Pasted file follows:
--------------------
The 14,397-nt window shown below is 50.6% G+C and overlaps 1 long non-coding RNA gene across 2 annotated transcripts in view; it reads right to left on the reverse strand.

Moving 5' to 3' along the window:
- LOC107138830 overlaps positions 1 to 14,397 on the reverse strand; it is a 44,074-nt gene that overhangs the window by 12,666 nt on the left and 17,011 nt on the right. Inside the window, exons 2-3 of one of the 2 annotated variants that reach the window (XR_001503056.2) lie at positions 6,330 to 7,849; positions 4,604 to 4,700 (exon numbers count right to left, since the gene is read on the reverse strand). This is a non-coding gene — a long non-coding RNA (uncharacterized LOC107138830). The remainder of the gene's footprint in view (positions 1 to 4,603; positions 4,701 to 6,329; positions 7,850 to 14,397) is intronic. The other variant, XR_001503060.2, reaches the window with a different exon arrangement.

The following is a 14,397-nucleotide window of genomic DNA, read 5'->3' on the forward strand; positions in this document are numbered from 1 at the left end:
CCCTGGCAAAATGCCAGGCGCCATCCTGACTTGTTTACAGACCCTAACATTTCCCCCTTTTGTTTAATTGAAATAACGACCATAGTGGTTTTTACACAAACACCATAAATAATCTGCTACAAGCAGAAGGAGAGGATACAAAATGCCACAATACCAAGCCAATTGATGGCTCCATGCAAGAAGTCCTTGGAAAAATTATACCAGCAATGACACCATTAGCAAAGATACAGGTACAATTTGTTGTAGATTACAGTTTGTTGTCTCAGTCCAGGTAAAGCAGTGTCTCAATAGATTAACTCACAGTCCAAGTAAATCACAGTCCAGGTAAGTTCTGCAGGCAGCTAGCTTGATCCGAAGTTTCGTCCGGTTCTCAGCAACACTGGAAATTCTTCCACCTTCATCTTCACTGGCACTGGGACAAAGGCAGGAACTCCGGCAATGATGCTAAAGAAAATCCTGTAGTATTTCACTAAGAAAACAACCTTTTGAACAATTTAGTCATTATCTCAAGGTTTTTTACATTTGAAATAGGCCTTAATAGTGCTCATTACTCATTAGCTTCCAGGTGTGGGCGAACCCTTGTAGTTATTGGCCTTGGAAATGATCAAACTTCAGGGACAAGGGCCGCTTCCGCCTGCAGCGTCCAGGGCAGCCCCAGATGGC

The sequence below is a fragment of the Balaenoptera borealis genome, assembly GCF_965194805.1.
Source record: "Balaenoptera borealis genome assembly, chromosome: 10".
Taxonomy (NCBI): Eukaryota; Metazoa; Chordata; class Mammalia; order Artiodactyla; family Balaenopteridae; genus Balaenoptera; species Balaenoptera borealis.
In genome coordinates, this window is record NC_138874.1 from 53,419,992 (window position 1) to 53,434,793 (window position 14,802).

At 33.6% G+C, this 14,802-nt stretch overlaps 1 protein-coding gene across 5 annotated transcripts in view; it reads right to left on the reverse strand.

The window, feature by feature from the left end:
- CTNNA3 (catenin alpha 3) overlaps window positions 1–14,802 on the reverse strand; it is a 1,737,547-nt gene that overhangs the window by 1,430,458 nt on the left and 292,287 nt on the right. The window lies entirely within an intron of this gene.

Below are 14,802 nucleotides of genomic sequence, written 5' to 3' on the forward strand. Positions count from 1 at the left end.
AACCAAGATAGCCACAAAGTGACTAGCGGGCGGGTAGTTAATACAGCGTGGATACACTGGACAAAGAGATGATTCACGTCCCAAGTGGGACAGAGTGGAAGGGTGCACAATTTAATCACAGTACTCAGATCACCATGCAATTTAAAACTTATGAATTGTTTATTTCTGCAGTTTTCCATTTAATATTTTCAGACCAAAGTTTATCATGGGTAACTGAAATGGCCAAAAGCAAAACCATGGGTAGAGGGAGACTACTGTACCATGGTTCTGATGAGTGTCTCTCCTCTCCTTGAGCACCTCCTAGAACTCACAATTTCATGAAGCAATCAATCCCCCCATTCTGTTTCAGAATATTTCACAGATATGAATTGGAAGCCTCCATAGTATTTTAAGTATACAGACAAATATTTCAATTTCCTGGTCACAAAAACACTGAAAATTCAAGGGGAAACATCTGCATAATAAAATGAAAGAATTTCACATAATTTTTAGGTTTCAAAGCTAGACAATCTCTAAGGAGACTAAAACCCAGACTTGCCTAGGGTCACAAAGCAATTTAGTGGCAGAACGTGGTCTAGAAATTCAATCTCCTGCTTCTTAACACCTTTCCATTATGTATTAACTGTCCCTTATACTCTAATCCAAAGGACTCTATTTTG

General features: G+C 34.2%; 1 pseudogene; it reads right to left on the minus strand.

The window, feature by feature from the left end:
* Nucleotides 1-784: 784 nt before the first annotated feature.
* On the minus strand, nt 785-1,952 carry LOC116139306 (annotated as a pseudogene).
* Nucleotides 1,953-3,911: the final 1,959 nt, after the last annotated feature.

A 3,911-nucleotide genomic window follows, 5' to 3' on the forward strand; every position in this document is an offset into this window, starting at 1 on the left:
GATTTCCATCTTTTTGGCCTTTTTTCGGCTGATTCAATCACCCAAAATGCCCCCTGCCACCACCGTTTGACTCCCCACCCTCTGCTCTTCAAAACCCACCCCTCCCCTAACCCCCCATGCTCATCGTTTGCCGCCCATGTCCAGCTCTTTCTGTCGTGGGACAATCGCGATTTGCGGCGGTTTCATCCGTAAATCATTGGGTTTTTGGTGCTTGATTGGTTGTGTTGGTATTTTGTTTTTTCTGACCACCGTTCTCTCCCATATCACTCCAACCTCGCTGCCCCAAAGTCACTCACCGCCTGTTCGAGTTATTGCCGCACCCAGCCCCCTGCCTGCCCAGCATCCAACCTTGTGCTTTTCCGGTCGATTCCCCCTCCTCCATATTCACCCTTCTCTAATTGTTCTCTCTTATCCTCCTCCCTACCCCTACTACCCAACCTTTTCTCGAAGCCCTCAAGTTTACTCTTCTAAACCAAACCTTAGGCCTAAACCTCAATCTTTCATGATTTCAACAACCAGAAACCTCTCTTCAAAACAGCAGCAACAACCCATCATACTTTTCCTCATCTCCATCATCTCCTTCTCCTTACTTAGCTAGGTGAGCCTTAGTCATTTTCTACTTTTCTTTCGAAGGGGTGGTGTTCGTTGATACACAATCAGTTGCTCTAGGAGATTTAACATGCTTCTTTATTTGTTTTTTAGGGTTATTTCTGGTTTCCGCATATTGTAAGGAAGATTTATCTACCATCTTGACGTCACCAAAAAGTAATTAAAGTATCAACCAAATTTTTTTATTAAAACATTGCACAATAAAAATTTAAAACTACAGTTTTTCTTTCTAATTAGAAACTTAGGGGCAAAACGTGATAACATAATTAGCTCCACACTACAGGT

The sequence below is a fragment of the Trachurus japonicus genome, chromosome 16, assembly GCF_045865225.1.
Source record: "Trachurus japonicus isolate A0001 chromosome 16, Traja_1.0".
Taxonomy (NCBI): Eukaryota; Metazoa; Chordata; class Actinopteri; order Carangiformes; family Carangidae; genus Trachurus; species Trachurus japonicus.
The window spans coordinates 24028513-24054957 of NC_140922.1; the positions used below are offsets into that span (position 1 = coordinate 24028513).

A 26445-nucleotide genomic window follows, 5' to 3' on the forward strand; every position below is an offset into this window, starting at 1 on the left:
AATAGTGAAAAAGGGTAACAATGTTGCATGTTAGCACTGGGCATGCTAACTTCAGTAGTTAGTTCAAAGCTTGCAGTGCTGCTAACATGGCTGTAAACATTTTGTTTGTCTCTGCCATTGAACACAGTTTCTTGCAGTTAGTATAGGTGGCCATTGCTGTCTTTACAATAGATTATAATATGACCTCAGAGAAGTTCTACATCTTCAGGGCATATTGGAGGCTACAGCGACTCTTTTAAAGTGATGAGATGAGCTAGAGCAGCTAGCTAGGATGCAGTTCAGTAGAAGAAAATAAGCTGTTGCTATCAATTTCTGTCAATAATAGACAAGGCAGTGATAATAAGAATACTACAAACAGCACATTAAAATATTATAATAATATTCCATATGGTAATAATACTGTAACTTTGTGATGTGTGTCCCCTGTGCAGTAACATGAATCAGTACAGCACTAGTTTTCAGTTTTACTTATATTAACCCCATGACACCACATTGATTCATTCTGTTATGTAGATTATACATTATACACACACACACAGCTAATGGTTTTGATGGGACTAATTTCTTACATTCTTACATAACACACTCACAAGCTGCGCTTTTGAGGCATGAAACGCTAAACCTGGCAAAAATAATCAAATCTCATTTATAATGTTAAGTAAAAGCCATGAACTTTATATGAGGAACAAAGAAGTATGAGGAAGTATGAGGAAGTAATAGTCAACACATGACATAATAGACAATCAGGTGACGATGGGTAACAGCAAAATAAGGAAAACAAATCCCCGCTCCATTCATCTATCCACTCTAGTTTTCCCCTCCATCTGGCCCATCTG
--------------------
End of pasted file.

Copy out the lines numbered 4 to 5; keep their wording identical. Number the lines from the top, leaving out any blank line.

The following is a 14,397-nucleotide window of genomic DNA, read 5'->3' on the forward strand; positions in this document are numbered from 1 at the left end:
CCCTGGCAAAATGCCAGGCGCCATCCTGACTTGTTTACAGACCCTAACATTTCCCCCTTTTGTTTAATTGAAATAACGACCATAGTGGTTTTTACACAAACACCATAAATAATCTGCTACAAGCAGAAGGAGAGGATACAAAATGCCACAATACCAAGCCAATTGATGGCTCCATGCAAGAAGTCCTTGGAAAAATTATACCAGCAATGACACCATTAGCAAAGATACAGGTACAATTTGTTGTAGATTACAGTTTGTTGTCTCAGTCCAGGTAAAGCAGTGTCTCAATAGATTAACTCACAGTCCAAGTAAATCACAGTCCAGGTAAGTTCTGCAGGCAGCTAGCTTGATCCGAAGTTTCGTCCGGTTCTCAGCAACACTGGAAATTCTTCCACCTTCATCTTCACTGGCACTGGGACAAAGGCAGGAACTCCGGCAATGATGCTAAAGAAAATCCTGTAGTATTTCACTAAGAAAACAACCTTTTGAACAATTTAGTCATTATCTCAAGGTTTTTTACATTTGAAATAGGCCTTAATAGTGCTCATTACTCATTAGCTTCCAGGTGTGGGCGAACCCTTGTAGTTATTGGCCTTGGAAATGATCAAACTTCAGGGACAAGGGCCGCTTCCGCCTGCAGCGTCCAGGGCAGCCCCAGATGGC